Spot the difference between practice and practise

Eleanor Meecham | August 4, 2015

‘Practice’ and ‘practise’ look so very similar, but they mean different things. Annoyingly, they’re pronounced exactly the same way, which makes it hard to remember which word to use for what.

Another reason for confusion is that the UK spelling of these words (which we use here in New Zealand) is different from the American spelling. If you’re using American spelling, the only word you need is ‘practice’. No need to read any further.

Practice is for things and practise is for actions

‘Practice’ is a noun (a word that names a thing) and ‘practise’ is a verb (a word that names an action). For example:

I go to soccer practice. (This is an event I go to)
I practise soccer. (This is what I do there)

The doctor works at her private practice. (This is the place she works)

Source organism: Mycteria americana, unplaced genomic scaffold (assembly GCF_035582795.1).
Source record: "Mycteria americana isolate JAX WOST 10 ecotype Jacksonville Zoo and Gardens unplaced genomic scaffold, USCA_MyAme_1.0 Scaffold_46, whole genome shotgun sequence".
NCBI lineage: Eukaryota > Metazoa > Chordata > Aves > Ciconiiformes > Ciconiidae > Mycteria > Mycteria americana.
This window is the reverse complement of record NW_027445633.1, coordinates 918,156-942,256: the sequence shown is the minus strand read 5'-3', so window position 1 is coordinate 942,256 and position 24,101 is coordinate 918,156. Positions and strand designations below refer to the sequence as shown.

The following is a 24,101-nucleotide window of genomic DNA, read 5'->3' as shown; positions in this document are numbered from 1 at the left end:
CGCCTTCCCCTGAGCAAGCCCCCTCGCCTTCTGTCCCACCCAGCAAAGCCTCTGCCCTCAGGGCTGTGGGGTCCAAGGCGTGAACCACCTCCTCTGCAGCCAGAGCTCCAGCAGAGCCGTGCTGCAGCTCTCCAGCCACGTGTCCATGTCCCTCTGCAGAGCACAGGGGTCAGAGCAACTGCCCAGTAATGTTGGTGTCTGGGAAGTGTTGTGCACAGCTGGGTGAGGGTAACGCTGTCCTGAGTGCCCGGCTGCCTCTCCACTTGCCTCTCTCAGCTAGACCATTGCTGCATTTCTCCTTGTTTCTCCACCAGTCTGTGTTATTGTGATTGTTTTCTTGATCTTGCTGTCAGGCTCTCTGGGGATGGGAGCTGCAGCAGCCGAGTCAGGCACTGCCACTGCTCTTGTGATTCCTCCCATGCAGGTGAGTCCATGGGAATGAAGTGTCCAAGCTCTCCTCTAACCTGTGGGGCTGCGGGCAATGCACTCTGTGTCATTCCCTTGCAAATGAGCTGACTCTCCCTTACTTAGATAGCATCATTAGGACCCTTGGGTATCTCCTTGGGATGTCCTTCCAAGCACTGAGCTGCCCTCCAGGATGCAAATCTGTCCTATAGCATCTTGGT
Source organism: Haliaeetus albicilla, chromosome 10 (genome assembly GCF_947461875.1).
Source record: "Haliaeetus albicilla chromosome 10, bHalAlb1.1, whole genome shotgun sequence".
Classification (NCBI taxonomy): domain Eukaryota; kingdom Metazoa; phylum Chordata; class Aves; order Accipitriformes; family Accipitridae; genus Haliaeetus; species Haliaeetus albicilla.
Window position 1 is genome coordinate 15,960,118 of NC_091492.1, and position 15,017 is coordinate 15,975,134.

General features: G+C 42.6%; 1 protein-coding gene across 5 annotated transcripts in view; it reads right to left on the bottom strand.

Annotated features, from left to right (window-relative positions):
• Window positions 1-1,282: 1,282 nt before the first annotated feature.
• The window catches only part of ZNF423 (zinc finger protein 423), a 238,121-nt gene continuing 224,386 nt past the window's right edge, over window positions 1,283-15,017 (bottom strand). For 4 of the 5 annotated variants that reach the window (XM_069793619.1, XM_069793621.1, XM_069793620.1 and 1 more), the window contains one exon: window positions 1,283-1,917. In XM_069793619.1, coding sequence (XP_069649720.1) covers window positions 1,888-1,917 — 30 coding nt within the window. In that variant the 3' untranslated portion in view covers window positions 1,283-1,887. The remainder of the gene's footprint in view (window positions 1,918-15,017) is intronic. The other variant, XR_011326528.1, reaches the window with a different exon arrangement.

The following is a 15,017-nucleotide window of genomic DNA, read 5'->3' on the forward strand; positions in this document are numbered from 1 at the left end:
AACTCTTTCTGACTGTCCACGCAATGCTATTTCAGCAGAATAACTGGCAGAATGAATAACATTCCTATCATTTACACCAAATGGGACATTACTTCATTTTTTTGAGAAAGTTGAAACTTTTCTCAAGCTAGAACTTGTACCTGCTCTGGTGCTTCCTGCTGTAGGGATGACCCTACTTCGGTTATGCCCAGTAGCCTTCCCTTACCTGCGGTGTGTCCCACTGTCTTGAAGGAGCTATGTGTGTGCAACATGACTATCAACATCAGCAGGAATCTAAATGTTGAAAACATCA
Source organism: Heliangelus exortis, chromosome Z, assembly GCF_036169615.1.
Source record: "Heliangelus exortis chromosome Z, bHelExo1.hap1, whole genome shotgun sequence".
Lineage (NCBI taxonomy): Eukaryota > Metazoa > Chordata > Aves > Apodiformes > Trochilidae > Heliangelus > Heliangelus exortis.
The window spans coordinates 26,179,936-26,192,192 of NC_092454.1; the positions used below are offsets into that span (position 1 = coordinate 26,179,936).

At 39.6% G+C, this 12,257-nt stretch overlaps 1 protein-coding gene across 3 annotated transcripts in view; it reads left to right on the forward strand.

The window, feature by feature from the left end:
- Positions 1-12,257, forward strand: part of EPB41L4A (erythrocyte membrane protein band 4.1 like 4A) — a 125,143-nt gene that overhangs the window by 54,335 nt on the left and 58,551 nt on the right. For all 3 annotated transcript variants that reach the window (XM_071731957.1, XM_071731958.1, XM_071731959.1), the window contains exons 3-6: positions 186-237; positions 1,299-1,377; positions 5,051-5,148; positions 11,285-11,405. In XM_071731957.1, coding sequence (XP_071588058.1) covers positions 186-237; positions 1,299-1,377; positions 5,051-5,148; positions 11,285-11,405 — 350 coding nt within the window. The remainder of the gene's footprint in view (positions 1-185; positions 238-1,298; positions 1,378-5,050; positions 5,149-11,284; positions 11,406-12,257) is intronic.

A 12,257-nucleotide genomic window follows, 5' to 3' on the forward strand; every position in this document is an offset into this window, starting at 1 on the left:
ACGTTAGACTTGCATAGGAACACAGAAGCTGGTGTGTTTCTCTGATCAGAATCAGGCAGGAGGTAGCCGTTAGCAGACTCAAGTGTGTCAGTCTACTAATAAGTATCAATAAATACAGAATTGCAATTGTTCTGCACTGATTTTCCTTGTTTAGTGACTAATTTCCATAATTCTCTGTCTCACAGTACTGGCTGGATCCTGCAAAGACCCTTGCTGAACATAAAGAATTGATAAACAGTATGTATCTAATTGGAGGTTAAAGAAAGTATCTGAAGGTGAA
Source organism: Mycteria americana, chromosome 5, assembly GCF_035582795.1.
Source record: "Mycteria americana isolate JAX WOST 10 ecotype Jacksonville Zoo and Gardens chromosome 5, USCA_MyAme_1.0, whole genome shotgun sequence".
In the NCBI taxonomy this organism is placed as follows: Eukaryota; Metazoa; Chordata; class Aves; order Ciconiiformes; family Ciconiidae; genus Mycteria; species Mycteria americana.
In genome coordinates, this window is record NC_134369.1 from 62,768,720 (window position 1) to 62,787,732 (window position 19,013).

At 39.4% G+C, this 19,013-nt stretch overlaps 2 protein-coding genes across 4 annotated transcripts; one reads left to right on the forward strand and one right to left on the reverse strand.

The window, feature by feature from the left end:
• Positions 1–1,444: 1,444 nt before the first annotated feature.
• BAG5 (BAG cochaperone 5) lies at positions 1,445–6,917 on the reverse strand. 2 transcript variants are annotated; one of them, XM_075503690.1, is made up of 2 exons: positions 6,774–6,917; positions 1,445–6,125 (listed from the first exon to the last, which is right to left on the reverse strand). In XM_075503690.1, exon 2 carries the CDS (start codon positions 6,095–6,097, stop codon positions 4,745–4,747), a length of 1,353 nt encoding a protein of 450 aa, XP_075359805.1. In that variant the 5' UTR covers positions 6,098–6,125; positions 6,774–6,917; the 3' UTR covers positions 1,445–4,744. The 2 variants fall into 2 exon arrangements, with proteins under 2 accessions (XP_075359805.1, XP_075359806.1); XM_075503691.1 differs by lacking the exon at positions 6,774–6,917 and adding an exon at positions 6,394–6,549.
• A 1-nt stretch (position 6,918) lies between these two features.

She practises medicine. (This is what she does there)

Eating veges before pudding is a common practice. (This is a custom)
My kids hate eating veges but I make them practise. (This is what I make them do)

Image: Baby in a soup pot.

One way to get your kids used to their veges. Image by Fabrizio Morroia / CC BY

Learn a trick to help you remember

Here’s a simple trick for remembering which spelling to use:

rice is a thing = for things, use practice

rise is an action = for actions, use practise

Image: Rice in a bowl.

At cooking practice we make our rice all fluffy…
Original image by Steven Depolo / CC BY

Image: Souffles.

…then we practise making soufflés till they rise up nice and puffy.
Original image by Jules Morgan / CC BY

Still confused? Check the dictionary!

Good old Oxford Dictionaries lists all the possible uses of these two words:

Insights, tips, and professional development opportunities.